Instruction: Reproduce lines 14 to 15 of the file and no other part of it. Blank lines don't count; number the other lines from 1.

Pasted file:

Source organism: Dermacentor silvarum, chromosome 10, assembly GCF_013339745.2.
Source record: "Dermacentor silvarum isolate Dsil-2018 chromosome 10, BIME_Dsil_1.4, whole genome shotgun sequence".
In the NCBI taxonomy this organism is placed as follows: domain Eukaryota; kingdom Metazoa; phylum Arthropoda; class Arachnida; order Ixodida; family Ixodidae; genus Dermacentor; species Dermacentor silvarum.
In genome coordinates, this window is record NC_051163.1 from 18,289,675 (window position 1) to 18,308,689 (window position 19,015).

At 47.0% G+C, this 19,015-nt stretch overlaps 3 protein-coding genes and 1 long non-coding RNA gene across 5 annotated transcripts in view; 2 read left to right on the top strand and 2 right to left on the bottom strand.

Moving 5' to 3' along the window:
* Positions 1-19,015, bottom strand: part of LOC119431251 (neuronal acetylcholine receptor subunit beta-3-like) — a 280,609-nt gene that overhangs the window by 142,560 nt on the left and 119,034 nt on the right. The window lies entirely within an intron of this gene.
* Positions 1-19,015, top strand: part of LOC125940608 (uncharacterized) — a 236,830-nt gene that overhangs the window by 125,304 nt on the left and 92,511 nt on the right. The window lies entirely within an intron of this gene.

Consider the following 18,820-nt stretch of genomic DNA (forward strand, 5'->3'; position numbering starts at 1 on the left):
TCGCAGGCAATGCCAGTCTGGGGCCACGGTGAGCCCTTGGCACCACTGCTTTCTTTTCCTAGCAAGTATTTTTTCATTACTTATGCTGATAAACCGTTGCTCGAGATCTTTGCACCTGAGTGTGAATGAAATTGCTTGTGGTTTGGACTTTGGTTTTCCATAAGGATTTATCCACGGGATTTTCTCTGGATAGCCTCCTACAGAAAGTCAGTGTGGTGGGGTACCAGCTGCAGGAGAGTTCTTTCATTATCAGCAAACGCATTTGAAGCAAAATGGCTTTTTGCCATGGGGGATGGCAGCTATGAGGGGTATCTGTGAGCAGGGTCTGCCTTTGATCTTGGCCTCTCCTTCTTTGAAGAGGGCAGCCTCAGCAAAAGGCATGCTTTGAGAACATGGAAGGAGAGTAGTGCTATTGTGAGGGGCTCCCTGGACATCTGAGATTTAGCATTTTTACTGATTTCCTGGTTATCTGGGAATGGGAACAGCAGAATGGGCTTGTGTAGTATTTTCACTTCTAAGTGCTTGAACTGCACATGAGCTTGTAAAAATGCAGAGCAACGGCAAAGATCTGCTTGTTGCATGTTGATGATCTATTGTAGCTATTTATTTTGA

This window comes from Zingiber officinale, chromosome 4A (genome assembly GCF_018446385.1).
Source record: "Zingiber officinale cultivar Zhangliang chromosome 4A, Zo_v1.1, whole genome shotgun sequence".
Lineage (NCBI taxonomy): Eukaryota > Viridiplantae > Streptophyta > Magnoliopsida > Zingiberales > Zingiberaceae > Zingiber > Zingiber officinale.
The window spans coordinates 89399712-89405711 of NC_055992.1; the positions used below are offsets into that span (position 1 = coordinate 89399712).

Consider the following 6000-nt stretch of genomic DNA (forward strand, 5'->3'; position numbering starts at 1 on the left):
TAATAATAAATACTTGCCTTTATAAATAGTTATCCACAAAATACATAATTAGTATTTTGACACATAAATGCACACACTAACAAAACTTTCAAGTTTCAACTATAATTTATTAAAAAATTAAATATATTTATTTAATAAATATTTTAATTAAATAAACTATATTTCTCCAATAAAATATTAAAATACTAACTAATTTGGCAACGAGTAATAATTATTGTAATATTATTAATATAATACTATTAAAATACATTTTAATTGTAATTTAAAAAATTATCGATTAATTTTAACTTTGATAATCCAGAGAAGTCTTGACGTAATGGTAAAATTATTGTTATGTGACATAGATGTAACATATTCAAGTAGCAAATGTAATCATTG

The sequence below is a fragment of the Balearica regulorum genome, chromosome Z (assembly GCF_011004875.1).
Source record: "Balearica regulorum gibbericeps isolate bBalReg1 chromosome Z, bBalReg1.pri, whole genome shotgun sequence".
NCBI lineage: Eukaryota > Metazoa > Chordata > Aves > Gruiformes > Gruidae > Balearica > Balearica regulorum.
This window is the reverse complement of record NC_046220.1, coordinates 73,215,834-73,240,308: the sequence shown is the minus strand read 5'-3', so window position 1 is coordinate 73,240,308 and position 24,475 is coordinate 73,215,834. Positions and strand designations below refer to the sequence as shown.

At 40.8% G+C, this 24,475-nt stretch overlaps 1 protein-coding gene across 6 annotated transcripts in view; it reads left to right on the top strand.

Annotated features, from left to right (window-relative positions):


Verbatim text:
The window spans coordinates 89399712-89405711 of NC_055992.1; the positions used below are offsets into that span (position 1 = coordinate 89399712).

Consider the following 6000-nt stretch of genomic DNA (forward strand, 5'->3'; position numbering starts at 1 on the left):